The mentoring of young adults with non-farm background in the production and local marketing of organic vegetable crops

Final Report for FNC09-790

Project Type: Farmer/Rancher
Funds awarded in 2009: $2,955.73
Projected End Date: 12/31/2011
Region: North Central
State: Illinois
Project Coordinator:
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Project Information


Project was conducted on three garden plots totaling approximately ½ acre. The land had been previously used for organic garden and crop production.

Before the grant, we used non-commercial fertilizers (animal waste) with chemical applications for the last 8-12 years.

Basic goal was to educate these young people in the “how-to” of vegetable production and to create an increased awareness and appreciation of organic produce. Another major goal was to give them the “hands-on” experience of production and the requirements of marketing that product to the public.

1. Started with conference with the participants and their mother (custodian-single parent) explaining expectations and goals of the project.
2. Obtained verbal agreement and commitment from some.
3. Followed standard gardening procedure in spring with demonstration and then allowing them to follow up with complete process.
4. All processes were demonstrated (some multiple times) with participants required to complete the process.
5. My goal was to create in them the confidence that they could do the operations needed. This was accomplished by the “hands-on” experience; in some instances, after demonstration, unsupervised.

Christen Myers – local high school (foriculture) supplied seedlings and variety recommendations at timely intervals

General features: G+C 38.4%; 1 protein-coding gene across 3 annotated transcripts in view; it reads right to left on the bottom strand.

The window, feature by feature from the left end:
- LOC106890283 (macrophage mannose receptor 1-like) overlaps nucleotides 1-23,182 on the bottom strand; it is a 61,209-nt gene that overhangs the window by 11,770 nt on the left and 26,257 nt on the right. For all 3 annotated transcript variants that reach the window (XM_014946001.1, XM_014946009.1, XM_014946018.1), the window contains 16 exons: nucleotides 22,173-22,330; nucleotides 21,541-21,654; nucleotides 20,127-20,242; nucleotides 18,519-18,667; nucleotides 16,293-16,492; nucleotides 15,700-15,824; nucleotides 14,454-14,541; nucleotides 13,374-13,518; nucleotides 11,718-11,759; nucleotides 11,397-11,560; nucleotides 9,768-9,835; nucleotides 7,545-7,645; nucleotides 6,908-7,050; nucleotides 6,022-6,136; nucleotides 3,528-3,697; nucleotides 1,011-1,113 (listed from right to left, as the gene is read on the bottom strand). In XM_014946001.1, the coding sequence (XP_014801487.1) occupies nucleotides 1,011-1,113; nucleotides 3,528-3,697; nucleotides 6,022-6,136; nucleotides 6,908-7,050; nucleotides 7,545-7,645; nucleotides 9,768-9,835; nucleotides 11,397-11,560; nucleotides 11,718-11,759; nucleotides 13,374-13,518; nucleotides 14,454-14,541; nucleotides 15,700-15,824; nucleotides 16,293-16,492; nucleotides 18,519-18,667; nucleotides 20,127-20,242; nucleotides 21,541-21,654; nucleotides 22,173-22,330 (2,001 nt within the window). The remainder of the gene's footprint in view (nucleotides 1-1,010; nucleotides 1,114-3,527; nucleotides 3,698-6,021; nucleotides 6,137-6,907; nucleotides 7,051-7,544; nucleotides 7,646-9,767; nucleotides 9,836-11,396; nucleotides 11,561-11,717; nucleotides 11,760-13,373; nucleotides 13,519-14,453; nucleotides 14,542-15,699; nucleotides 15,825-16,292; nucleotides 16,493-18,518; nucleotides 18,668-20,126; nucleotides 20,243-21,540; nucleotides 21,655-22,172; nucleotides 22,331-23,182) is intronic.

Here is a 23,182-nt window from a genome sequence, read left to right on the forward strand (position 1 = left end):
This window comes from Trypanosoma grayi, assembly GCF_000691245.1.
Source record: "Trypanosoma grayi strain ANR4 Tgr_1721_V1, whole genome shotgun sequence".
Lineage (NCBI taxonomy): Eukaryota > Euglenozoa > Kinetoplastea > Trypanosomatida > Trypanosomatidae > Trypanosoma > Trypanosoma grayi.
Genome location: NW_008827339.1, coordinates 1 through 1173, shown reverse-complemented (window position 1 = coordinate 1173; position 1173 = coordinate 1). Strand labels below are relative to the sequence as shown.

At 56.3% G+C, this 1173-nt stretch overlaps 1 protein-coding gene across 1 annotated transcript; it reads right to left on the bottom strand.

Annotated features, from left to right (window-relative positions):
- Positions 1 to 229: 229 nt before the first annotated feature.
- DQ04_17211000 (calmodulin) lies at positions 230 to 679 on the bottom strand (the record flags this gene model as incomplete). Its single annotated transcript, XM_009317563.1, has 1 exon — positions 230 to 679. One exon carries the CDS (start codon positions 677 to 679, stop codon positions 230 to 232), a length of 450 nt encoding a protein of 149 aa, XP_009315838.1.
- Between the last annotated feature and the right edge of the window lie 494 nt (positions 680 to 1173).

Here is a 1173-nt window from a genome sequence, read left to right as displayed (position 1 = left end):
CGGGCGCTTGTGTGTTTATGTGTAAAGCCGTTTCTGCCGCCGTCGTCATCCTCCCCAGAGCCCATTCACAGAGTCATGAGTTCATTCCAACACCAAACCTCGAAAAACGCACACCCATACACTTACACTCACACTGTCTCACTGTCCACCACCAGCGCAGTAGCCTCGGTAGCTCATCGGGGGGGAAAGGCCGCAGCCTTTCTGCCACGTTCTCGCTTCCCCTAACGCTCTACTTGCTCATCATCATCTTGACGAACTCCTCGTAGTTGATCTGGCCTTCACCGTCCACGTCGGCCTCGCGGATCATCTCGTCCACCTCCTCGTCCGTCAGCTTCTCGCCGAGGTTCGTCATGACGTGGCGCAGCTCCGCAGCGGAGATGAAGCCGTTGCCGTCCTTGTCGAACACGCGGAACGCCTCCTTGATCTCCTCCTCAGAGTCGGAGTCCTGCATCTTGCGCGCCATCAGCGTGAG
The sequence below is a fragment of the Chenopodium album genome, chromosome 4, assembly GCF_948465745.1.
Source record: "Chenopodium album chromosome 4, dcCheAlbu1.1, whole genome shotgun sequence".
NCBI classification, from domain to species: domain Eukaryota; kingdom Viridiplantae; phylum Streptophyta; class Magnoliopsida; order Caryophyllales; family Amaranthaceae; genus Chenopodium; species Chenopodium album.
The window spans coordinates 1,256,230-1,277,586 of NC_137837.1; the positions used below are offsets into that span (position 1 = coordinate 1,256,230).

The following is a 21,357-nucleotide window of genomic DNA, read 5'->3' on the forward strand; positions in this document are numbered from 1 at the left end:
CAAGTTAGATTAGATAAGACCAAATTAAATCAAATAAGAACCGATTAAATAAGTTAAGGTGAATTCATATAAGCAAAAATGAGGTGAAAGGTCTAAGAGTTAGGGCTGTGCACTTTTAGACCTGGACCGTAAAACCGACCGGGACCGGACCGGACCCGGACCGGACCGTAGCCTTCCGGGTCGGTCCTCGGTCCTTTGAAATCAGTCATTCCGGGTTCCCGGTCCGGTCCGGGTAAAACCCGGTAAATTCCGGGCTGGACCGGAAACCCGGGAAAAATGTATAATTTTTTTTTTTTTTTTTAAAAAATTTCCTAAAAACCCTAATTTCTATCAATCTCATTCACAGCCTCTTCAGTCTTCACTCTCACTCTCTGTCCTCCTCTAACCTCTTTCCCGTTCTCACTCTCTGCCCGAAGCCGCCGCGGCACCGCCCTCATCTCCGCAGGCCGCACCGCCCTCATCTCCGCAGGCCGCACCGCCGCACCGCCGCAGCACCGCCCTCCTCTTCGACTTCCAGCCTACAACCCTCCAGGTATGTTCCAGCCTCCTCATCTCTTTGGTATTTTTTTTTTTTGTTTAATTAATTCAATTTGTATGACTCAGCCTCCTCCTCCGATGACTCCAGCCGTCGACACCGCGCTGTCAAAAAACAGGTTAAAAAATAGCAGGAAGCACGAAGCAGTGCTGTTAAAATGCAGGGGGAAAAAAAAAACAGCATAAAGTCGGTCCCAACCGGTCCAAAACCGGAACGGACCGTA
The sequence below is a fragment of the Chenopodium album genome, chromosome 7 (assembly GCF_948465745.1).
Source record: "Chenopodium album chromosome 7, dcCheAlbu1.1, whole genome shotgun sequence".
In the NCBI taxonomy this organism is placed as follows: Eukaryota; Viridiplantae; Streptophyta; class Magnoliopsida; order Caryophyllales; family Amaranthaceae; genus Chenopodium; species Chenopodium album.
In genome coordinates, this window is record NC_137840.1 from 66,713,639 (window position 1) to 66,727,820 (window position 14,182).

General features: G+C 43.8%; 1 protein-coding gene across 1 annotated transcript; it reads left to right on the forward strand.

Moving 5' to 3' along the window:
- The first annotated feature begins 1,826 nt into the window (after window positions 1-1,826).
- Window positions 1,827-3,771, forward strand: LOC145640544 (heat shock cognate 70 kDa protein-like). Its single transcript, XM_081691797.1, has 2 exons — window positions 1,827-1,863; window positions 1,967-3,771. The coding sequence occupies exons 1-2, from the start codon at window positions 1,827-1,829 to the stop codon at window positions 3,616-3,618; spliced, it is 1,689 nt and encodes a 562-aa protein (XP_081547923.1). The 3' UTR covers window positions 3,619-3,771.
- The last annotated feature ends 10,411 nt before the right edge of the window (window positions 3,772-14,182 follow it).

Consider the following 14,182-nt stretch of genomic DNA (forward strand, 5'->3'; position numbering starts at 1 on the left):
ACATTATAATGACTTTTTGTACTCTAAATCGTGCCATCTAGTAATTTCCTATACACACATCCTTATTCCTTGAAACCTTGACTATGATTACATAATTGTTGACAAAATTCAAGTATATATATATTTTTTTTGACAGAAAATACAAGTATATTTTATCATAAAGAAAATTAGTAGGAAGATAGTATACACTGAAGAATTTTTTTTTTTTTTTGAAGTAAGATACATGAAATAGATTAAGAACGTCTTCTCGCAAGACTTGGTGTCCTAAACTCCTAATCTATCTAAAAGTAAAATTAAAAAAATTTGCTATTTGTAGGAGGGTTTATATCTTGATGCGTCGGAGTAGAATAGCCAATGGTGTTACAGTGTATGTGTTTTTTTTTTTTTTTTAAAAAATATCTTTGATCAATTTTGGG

Dave Bishop – McLean Co. SWCD and commercial organic farmer – allowed visits to his operation, supplied numerous suggestions about crop selection, marketing techniques, market pricing and tillage practices.

I feel that the goals I had in mind were achieved. That was developing skills in gardening, self-confidence in their gardening abilities, confidence in interacting with the public (marketing) and a better understanding and appreciation of quality food stuffs for themselves and their family
Part of this was affirmed by a survey conducted at their field day where they were required to share with attendees what they had done, how they had done it and their attitude toward what they had accomplished and experienced. In retrospect, I did not do adequate pre-planning before submitting my proposal. As a result, my budget proposed would have been better organized. I would have had a “Plan B” for the participants. The fact that they are members of a very dysfunctional family created many problems that I did not foresee. That being said, I definitely feel that it was a worthwhile experience for them as well as a learning experience for me.

I learned that much more pre-planning would have resulted in a more efficient project. This project resulted in my leasing the organic gardening operation to an experienced commercial operator.
Advantages: Spreads knowledge of organic value and gardening techniques to city residents
Disadvantages: Required very consistent commitment of time
Recommendation: Have patience! Really know your participants and their commitment long-term.


Participation Summary
Any opinions, findings, conclusions, or recommendations expressed in this publication are those of the author(s) and do not necessarily reflect the view of the U.S. Department of Agriculture or SARE.